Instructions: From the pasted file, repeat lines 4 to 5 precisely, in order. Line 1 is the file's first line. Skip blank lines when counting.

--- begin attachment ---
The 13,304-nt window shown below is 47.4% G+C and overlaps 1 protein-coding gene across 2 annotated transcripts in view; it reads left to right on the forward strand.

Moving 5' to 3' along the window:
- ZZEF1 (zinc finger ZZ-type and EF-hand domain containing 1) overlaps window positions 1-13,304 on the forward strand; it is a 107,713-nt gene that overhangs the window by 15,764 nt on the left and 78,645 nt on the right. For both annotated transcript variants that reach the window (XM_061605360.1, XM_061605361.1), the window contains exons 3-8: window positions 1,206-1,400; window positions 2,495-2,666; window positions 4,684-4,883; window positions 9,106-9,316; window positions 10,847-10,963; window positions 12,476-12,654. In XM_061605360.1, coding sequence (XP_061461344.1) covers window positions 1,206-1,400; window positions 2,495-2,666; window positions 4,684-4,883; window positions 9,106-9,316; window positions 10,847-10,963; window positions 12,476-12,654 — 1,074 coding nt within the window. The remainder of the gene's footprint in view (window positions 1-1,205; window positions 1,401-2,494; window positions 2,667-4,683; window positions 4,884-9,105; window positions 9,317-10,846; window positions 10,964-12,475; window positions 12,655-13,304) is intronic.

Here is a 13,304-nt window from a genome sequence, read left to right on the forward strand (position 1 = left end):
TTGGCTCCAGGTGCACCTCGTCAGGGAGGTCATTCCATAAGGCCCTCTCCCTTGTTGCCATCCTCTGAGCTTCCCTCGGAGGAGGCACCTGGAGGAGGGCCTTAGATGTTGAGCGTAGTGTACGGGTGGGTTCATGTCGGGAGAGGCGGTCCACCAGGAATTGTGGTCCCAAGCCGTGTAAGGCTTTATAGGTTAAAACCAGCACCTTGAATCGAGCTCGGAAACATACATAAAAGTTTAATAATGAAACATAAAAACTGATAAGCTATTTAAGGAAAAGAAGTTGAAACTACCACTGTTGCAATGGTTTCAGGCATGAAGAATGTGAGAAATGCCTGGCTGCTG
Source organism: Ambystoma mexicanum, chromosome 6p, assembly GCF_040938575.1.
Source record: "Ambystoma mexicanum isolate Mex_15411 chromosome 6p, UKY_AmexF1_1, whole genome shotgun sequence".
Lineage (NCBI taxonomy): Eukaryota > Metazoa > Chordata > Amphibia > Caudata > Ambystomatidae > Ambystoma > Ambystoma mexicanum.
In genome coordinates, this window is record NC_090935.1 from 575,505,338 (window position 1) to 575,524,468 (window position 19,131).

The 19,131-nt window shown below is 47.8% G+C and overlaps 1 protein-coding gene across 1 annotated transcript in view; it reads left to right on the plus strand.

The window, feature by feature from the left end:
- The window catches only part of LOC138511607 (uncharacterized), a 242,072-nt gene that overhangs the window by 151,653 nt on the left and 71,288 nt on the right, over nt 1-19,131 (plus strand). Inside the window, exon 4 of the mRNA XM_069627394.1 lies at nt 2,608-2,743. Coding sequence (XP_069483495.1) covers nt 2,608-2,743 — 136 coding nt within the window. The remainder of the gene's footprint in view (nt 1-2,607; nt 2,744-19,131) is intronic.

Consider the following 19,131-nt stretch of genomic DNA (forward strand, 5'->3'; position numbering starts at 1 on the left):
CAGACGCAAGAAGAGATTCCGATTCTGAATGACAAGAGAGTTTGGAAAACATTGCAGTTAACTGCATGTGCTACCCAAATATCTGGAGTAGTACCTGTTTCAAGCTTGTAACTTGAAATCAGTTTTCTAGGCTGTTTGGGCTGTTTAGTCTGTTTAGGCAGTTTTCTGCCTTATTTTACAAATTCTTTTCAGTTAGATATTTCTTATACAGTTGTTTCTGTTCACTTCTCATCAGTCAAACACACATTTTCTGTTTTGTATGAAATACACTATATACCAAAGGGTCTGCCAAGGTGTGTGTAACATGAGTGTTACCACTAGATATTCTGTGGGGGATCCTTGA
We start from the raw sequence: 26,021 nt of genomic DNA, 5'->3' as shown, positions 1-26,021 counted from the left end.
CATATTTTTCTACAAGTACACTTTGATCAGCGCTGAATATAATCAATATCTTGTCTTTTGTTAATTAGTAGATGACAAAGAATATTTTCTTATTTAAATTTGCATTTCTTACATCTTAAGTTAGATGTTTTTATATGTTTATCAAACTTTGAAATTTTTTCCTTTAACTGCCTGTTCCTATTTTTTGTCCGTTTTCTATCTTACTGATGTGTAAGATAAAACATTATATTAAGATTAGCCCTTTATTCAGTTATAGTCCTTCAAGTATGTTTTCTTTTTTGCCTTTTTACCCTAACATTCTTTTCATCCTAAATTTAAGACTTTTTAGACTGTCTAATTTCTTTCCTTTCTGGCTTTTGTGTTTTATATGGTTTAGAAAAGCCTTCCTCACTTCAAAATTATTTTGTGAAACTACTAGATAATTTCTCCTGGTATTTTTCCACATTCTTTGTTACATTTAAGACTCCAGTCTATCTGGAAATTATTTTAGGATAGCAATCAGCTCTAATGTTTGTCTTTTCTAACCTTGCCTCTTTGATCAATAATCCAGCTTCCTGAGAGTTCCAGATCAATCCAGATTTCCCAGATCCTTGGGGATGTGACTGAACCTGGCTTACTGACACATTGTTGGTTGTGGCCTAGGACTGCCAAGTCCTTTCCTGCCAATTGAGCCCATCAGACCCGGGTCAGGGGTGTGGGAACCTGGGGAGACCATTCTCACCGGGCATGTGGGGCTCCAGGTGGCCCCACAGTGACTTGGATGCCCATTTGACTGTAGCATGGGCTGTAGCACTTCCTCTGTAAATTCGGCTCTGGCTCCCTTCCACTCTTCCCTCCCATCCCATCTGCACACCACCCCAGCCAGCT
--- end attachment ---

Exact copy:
Here is a 13,304-nt window from a genome sequence, read left to right on the forward strand (position 1 = left end):
TTGGCTCCAGGTGCACCTCGTCAGGGAGGTCATTCCATAAGGCCCTCTCCCTTGTTGCCATCCTCTGAGCTTCCCTCGGAGGAGGCACCTGGAGGAGGGCCTTAGATGTTGAGCGTAGTGTACGGGTGGGTTCATGTCGGGAGAGGCGGTCCACCAGGAATTGTGGTCCCAAGCCGTGTAAGGCTTTATAGGTTAAAACCAGCACCTTGAATCGAGCTCGGAAACATACATAAAAGTTTAATAATGAAACATAAAAACTGATAAGCTATTTAAGGAAAAGAAGTTGAAACTACCACTGTTGCAATGGTTTCAGGCATGAAGAATGTGAGAAATGCCTGGCTGCTG